“This is a private company,” said Jay trying to sound in control, “what makes you think you have any right to demand what content we program into our mushrooms?”
“Your magic mushrooms are a danger to society,” the woman said. “You’ve dumbed down the public enough with your frivolous entertainment. You’ve produced nothing but superhero hallucinations for the last ten years. What happened to the promises of elevated states of consciousness.”
“Enlightenment,” shouted somebody in the back. “Awakening,” yelled somebody else.
“You are deluding yourself. The public doesn’t want enlightenment. They get bored of it! Believe me we tried. We thought we would crash the market, but superheroes performed much better with the target groups.”
“I don’t believe it,” said a voice coming from the back.
“I’ll tell you what. Put the arms down and I’ll take you to the spore printer in the lab. You can dictate your own fantasy and take them with you for free. Just no explosions and no cops in the building, ok?”
After that the deal was sealed.
“I want a documentary series on post-truth culture,” said the woman who had spoken first.
“Existential nihilism!” said somebody else.
“Neo-Post-Stoicism!” a third voice.
“Consensus democracy!” a forth.
The shouting continued as they followed Jay down to the lab. A small price to pay to pacify the intellectuals, and keep the authorities away.
Jay tried one last time to reason with them. “Have you considered that superheroes are an elevated form of being?” he asked to the woman next to him. “You could call it a form of transcendental enlightenment.”
From the moment the infection broke out I locked myself up. I bolted the door, taped shut my windows, and covered all ventilation grills.
I haven’t left my apartment in 34 months and a handful of days. A year ago they said the virus was gone, but I don’t believe that. Why would they keep sending airships to spray the streets with pesticides otherwise?
I have a home 3D printer that I use to provide myself with all my necessities. I print out my food, clothes, toilet paper… you name it. I can provide for myself perfectly without leaving my apartment.
I refuse to go anywhere. I fear they might be tempering with the water supply, but that’s a risk I have to take.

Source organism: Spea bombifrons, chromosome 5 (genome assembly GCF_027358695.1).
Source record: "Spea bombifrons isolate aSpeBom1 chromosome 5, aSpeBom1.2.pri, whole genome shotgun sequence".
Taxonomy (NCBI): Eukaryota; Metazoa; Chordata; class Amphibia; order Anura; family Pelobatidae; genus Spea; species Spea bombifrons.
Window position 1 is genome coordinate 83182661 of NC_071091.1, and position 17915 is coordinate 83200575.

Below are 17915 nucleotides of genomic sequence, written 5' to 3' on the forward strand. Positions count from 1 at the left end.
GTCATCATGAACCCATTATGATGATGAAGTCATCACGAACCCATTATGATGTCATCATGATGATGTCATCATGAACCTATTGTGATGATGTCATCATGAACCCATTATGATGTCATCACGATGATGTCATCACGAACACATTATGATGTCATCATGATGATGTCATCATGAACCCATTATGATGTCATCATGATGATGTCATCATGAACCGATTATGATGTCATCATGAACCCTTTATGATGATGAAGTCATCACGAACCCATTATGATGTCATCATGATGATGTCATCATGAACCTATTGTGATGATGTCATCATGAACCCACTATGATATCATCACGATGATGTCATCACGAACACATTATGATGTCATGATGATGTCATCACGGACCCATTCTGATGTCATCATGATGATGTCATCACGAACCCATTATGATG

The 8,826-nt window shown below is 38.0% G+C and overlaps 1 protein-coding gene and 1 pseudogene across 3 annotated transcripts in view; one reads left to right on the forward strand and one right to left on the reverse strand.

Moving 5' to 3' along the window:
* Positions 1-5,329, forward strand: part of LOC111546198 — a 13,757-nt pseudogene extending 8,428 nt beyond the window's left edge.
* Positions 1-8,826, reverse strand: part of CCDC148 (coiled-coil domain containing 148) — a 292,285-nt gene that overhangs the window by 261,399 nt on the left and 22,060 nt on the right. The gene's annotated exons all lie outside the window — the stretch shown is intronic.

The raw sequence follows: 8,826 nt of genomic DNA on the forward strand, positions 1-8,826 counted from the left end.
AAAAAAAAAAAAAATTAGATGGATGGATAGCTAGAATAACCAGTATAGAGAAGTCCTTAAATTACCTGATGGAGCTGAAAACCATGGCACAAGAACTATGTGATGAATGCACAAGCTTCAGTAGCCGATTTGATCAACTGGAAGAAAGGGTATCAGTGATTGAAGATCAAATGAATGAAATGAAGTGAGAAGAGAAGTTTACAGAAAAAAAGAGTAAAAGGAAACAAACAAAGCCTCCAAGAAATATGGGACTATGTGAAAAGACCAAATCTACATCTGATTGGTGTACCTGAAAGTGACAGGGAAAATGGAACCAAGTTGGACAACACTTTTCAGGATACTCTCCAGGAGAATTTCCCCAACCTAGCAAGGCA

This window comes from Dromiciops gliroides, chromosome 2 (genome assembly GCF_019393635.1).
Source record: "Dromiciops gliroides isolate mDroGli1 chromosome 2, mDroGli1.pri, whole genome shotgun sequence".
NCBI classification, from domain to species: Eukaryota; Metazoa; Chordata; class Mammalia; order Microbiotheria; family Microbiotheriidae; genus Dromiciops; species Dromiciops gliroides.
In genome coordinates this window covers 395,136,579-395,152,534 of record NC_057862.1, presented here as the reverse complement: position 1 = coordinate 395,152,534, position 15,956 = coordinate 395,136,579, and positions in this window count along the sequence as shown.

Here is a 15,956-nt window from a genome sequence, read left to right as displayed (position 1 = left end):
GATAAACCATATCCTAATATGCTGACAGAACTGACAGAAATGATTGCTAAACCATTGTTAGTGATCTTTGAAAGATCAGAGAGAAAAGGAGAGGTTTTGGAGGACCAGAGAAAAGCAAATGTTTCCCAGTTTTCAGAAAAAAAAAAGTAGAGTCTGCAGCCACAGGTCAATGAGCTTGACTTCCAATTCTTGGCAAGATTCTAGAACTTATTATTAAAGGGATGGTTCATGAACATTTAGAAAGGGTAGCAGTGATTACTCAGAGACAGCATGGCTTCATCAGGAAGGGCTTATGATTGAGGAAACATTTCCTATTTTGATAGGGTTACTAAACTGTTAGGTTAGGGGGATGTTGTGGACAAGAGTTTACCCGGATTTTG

My family is scared for me. They say the virus is long gone. They even came knocking on my door a few times. Of course I refuse to open. The cops came a few times to check on me as well. I wouldn’t let them in either.
They claimed there has been no infection in the city for months now. The most likely is that they all have been infected and I am the only healthy person left in all of the city. Maybe the only healthy one in the whole country. Maybe in the whole planet!
They insist I shouldn’t be by myself, that I’ve been locked down for too long, and that it is unhealthy.
But I watch the news. The world is going mad. Have you seen the pundits, the scientist, the vloggers, the influencers? They are all sick and trying to deny it.
And they have the nerve to say I have shelter fever.
They say I’ve lost touch with reality when I am the only one who can see what’s going on.
There is no such thing as shelter fever.
If anything call it reality fever.
Robot at the Symphony
“What possible pleasure can a robot derive from a concert?”
The truth is Lexx is the only robot I know who enjoys the Symphony more than I do. This one day we had arrived at the old Concert Hall just in time for the show. I have seen people stare at Lexx before but this woman seemed to be particularly offended.
The woman was two, maybe three hundred years old, and she had no idea who she was talking to. Lexx had been talking about this show for months.